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Investors disappointed with tepid bond yields have been hunting for income in the stock market - boosting to near record highs the outperformance of dependable dividend paying companies and going beyond those usual suspects to corners of the market not typically known for their payouts.

In doing so, investors may be taking on added risk, analysts are warning. That is because some companies may be paying out more than they afford, or because the shares are getting overly expensive.

"A yield grab is under way that we think will likely persist," said Savita Subramanian, head of U.S. equity and quantitative strategy at Bank of America-Merrill Lynch Global Research in New York, in a July note to clients.

"Stocks with the highest dividend yields could continue to attract a disproportionate amount of assets," she said, recommending that investors focus on high-yielding companies in sectors such as telecommunications and technology that could comfortably cover their dividends and weren't overpriced.

With roughly 60% of the S&P now paying out more in dividends than 10-year Treasuries yield, it is not hard to find high-yielding stocks. But that is mainly a reflection of unusually low bond yields and not of bargain priced stocks, with the forward price-to-earnings ratio of the S&P 500 a somewhat pricey 17.2.

The S&P dividend aristocrat index, made up of S&P 500 companies that have raised their dividends every year for the last 25 consecutive years, has been outperforming the S&P 500 handily as investors buy up component company shares. At 0.45, the ratio of the aristocrats index to the S&P is well above its average of 0.4 and just a hair below its all time high of 0.46, touched earlier this month.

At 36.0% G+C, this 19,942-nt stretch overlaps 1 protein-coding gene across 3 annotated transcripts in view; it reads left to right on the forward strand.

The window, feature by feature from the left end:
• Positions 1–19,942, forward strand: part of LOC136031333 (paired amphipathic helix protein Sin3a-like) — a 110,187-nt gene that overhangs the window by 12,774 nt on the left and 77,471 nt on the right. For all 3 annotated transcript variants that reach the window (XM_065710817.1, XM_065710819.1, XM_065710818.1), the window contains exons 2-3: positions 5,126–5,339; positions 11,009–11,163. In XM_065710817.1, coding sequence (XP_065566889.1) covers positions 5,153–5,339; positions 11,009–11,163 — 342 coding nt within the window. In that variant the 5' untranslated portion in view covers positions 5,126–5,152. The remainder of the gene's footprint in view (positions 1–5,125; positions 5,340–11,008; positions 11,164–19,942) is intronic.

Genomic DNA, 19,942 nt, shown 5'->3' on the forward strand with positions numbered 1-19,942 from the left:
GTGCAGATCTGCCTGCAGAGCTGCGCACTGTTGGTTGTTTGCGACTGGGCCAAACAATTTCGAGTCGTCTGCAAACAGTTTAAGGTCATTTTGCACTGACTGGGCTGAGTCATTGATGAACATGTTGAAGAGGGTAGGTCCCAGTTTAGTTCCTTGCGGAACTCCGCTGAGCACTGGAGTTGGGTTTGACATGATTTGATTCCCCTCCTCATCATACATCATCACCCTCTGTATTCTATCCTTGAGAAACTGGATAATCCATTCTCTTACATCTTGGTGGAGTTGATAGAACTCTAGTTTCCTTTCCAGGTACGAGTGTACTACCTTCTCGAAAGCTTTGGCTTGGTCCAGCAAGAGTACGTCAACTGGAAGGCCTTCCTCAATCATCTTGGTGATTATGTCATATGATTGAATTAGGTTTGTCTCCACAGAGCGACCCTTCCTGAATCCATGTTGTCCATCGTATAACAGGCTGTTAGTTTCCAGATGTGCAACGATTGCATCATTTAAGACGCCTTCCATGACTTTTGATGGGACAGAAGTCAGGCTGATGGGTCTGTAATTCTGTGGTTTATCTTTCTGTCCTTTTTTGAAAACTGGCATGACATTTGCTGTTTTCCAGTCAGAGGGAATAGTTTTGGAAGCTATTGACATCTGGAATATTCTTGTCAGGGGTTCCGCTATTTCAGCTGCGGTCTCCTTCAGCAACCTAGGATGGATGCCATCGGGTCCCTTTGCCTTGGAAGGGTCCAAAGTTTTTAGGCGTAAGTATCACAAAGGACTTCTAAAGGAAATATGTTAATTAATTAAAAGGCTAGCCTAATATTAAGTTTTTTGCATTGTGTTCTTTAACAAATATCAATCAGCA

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But investors have also been eagerly buying up just about any stock outstripping the 1.54% yield of the benchmark 10-year Treasury.

BlackRock data for June showed high dividend funds had the highest inflows of any equity category of exchange traded products, with flows of $3.8 billion the best month on record. Almost 300 stocks in the S&P 500 are yielding more than 10-year Treasuries; that is the most in five years and second-most in the past 30 years, according to Bank of America Merrill Lynch.

While names in the energy, healthcare and telecom sectors are known for their dividend payouts, non-traditional names like retailers Staples and Kohl's have seen their dividend yields climb to, or near, record highs. Roughly one of every five companies in the benchmark S&P index is paying out over 3 percent now.

Analysts warn investors should be picky with regard to high-dividend payers, as some may be borrowing cash to pay for them instead of basing the payout on earnings.

An interest rate hike from the U.S. Federal Reserve - not widely expected until December - could signal the beginning of the end of the dividend run on Wall Street. A Fed rate hike would increase Treasury yields, diminishing the comparable attractiveness of stocks.

"As you see the prospect of a rate hike come into play, then these stocks don't necessarily decline but they stop going up and they sort of level off and go sideways," said Randy Frederick, managing director of trading and derivatives for Charles Schwab in Austin.